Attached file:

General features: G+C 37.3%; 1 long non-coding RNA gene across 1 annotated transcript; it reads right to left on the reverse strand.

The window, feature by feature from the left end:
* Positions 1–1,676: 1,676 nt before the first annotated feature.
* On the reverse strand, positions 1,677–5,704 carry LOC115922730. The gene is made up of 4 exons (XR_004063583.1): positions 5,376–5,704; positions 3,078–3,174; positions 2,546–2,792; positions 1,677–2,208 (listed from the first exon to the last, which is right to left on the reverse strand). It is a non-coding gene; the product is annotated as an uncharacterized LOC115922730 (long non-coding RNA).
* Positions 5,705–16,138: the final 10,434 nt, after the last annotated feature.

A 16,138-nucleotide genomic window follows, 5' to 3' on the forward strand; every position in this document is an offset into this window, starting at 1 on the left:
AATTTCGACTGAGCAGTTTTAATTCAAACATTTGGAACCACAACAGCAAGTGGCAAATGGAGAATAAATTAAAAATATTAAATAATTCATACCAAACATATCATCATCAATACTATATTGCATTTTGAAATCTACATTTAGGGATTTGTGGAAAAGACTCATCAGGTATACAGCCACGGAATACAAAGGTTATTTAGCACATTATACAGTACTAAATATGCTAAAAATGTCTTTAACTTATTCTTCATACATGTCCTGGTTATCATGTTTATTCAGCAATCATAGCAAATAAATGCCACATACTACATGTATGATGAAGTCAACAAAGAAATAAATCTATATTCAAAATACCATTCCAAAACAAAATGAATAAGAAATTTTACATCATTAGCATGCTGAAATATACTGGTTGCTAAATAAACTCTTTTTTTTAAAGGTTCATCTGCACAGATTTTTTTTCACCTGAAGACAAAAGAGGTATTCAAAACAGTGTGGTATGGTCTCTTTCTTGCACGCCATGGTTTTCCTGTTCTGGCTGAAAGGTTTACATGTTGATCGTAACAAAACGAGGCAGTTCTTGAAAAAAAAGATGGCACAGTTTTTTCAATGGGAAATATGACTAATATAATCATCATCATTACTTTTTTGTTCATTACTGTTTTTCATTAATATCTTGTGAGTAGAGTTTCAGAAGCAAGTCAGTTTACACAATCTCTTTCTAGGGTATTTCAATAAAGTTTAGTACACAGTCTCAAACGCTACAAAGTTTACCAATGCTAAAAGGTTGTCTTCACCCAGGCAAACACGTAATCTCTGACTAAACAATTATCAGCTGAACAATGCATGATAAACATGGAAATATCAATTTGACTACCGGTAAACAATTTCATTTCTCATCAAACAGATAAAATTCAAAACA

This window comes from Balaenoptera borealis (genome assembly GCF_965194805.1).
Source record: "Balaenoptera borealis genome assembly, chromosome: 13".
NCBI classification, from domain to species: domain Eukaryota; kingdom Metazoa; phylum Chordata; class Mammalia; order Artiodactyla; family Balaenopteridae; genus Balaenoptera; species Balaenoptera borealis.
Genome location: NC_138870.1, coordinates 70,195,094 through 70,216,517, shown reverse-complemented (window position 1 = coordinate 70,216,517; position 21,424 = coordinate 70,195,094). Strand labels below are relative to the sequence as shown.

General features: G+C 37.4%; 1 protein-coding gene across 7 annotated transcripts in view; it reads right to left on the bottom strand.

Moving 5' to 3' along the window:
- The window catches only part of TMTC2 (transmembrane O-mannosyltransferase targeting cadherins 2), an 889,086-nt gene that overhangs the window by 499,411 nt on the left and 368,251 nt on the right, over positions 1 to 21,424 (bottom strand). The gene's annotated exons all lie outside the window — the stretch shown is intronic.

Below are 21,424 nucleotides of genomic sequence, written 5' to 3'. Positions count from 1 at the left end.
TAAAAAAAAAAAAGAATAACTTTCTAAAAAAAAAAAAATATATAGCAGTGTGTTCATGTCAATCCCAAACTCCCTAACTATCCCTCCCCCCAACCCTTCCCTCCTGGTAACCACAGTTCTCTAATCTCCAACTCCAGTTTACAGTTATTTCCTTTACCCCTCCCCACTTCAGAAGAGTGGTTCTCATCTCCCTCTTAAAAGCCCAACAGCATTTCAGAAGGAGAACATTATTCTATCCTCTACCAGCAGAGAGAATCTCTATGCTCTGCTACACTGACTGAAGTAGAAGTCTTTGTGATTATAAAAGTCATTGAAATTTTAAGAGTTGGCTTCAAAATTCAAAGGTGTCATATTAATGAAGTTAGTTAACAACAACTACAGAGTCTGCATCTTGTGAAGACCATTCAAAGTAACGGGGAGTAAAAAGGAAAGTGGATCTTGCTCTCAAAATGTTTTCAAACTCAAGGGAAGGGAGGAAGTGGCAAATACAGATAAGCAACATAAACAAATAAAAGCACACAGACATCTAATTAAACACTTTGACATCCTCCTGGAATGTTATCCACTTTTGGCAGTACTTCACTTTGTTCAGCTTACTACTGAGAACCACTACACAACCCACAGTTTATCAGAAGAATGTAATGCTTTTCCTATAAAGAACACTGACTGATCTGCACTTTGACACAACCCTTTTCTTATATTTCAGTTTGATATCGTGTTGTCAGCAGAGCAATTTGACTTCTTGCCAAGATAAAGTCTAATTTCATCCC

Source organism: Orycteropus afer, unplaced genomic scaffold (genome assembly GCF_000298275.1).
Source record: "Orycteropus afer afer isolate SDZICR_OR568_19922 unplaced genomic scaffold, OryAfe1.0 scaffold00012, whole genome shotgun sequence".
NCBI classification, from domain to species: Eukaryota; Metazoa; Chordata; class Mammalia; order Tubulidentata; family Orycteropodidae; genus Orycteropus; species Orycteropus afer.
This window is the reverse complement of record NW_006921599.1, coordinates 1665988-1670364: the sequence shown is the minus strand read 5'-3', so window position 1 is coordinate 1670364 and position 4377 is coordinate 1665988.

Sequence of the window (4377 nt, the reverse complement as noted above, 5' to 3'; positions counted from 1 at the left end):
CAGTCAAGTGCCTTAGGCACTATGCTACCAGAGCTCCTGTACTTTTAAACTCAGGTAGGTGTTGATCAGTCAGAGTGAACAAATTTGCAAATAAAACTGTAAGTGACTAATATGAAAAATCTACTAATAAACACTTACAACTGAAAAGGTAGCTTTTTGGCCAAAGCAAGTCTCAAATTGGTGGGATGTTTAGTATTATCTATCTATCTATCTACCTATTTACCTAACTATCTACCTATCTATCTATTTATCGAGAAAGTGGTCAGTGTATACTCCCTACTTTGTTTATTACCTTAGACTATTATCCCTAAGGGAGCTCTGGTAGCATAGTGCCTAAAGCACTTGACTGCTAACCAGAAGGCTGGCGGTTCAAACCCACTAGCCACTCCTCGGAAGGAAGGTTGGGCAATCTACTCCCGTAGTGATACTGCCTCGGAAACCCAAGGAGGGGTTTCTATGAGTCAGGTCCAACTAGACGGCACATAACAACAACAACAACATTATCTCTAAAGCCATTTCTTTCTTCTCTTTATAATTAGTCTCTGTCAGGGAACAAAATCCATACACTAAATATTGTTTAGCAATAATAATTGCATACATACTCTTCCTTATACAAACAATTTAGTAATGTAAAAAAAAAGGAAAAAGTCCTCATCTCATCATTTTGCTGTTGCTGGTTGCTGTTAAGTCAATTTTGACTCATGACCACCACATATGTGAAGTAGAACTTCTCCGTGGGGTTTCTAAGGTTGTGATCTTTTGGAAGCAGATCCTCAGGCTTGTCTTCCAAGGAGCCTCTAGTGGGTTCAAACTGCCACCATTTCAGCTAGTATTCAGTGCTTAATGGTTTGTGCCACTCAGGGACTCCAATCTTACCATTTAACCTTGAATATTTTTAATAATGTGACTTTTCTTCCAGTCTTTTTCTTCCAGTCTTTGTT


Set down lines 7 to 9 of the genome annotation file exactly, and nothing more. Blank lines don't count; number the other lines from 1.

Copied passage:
AATTTCGACTGAGCAGTTTTAATTCAAACATTTGGAACCACAACAGCAAGTGGCAAATGGAGAATAAATTAAAAATATTAAATAATTCATACCAAACATATCATCATCAATACTATATTGCATTTTGAAATCTACATTTAGGGATTTGTGGAAAAGACTCATCAGGTATACAGCCACGGAATACAAAGGTTATTTAGCACATTATACAGTACTAAATATGCTAAAAATGTCTTTAACTTATTCTTCATACATGTCCTGGTTATCATGTTTATTCAGCAATCATAGCAAATAAATGCCACATACTACATGTATGATGAAGTCAACAAAGAAATAAATCTATATTCAAAATACCATTCCAAAACAAAATGAATAAGAAATTTTACATCATTAGCATGCTGAAATATACTGGTTGCTAAATAAACTCTTTTTTTTAAAGGTTCATCTGCACAGATTTTTTTTCACCTGAAGACAAAAGAGGTATTCAAAACAGTGTGGTATGGTCTCTTTCTTGCACGCCATGGTTTTCCTGTTCTGGCTGAAAGGTTTACATGTTGATCGTAACAAAACGAGGCAGTTCTTGAAAAAAAAGATGGCACAGTTTTTTCAATGGGAAATATGACTAATATAATCATCATCATTACTTTTTTGTTCATTACTGTTTTTCATTAATATCTTGTGAGTAGAGTTTCAGAAGCAAGTCAGTTTACACAATCTCTTTCTAGGGTATTTCAATAAAGTTTAGTACACAGTCTCAAACGCTACAAAGTTTACCAATGCTAAAAGGTTGTCTTCACCCAGGCAAACACGTAATCTCTGACTAAACAATTATCAGCTGAACAATGCATGATAAACATGGAAATATCAATTTGACTACCGGTAAACAATTTCATTTCTCATCAAACAGATAAAATTCAAAACA

This window comes from Balaenoptera borealis (genome assembly GCF_965194805.1).
Source record: "Balaenoptera borealis genome assembly, chromosome: 13".